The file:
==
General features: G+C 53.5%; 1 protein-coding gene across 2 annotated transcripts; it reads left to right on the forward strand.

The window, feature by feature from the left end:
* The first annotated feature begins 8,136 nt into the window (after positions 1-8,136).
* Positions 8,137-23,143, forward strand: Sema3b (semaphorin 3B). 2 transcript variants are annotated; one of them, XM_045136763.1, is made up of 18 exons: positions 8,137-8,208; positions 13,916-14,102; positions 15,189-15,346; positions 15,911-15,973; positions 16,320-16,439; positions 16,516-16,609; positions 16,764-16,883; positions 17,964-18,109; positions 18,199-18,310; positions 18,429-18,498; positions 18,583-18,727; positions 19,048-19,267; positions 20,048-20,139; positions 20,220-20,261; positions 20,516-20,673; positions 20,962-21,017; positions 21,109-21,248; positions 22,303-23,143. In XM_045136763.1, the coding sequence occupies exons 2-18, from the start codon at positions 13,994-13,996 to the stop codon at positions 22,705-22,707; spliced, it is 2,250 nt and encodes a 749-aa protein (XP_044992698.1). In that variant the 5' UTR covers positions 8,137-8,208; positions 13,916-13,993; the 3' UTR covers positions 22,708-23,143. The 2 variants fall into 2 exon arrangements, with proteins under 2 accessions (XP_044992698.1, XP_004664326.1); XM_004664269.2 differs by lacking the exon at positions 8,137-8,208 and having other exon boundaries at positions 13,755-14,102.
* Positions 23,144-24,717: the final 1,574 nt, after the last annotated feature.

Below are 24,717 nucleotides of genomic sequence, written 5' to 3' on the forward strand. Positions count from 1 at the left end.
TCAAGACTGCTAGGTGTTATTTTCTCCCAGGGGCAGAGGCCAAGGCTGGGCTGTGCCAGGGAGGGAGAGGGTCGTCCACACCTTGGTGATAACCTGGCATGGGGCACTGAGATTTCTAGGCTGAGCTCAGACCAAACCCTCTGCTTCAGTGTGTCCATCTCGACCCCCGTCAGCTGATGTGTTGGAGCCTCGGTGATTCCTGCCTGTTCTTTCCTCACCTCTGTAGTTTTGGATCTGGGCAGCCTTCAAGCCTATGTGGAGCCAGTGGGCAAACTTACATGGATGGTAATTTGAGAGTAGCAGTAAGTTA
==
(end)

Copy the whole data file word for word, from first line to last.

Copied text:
General features: G+C 53.5%; 1 protein-coding gene across 2 annotated transcripts; it reads left to right on the forward strand.

The window, feature by feature from the left end:
* The first annotated feature begins 8,136 nt into the window (after positions 1-8,136).
* Positions 8,137-23,143, forward strand: Sema3b (semaphorin 3B). 2 transcript variants are annotated; one of them, XM_045136763.1, is made up of 18 exons: positions 8,137-8,208; positions 13,916-14,102; positions 15,189-15,346; positions 15,911-15,973; positions 16,320-16,439; positions 16,516-16,609; positions 16,764-16,883; positions 17,964-18,109; positions 18,199-18,310; positions 18,429-18,498; positions 18,583-18,727; positions 19,048-19,267; positions 20,048-20,139; positions 20,220-20,261; positions 20,516-20,673; positions 20,962-21,017; positions 21,109-21,248; positions 22,303-23,143. In XM_045136763.1, the coding sequence occupies exons 2-18, from the start codon at positions 13,994-13,996 to the stop codon at positions 22,705-22,707; spliced, it is 2,250 nt and encodes a 749-aa protein (XP_044992698.1). In that variant the 5' UTR covers positions 8,137-8,208; positions 13,916-13,993; the 3' UTR covers positions 22,708-23,143. The 2 variants fall into 2 exon arrangements, with proteins under 2 accessions (XP_044992698.1, XP_004664326.1); XM_004664269.2 differs by lacking the exon at positions 8,137-8,208 and having other exon boundaries at positions 13,755-14,102.
* Positions 23,144-24,717: the final 1,574 nt, after the last annotated feature.

Below are 24,717 nucleotides of genomic sequence, written 5' to 3' on the forward strand. Positions count from 1 at the left end.
TCAAGACTGCTAGGTGTTATTTTCTCCCAGGGGCAGAGGCCAAGGCTGGGCTGTGCCAGGGAGGGAGAGGGTCGTCCACACCTTGGTGATAACCTGGCATGGGGCACTGAGATTTCTAGGCTGAGCTCAGACCAAACCCTCTGCTTCAGTGTGTCCATCTCGACCCCCGTCAGCTGATGTGTTGGAGCCTCGGTGATTCCTGCCTGTTCTTTCCTCACCTCTGTAGTTTTGGATCTGGGCAGCCTTCAAGCCTATGTGGAGCCAGTGGGCAAACTTACATGGATGGTAATTTGAGAGTAGCAGTAAGTTA